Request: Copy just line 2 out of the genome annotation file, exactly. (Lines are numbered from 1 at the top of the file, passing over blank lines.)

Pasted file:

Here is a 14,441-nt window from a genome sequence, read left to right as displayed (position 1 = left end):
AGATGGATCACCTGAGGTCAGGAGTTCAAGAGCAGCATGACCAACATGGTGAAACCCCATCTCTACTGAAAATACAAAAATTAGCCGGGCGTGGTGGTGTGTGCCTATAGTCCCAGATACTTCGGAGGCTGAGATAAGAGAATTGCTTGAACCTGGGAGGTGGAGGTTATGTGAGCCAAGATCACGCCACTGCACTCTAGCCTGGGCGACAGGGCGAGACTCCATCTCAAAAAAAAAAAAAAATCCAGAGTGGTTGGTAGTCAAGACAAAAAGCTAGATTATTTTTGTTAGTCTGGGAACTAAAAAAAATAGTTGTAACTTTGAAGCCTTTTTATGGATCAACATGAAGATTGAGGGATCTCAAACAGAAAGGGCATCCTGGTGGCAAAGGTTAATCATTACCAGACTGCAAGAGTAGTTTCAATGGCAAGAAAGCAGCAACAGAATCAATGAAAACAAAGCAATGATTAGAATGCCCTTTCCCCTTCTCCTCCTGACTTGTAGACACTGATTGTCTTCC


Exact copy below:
AGATGGATCACCTGAGGTCAGGAGTTCAAGAGCAGCATGACCAACATGGTGAAACCCCATCTCTACTGAAAATACAAAAATTAGCCGGGCGTGGTGGTGTGTGCCTATAGTCCCAGATACTTCGGAGGCTGAGATAAGAGAATTGCTTGAACCTGGGAGGTGGAGGTTATGTGAGCCAAGATCACGCCACTGCACTCTAGCCTGGGCGACAGGGCGAGACTCCATCTCAAAAAAAAAAAAAAATCCAGAGTGGTTGGTAGTCAAGACAAAAAGCTAGATTATTTTTGTTAGTCTGGGAACTAAAAAAAATAGTTGTAACTTTGAAGCCTTTTTATGGATCAACATGAAGATTGAGGGATCTCAAACAGAAAGGGCATCCTGGTGGCAAAGGTTAATCATTACCAGACTGCAAGAGTAGTTTCAATGGCAAGAAAGCAGCAACAGAATCAATGAAAACAAAGCAATGATTAGAATGCCCTTTCCCCTTCTCCTCCTGACTTGTAGACACTGATTGTCTTCC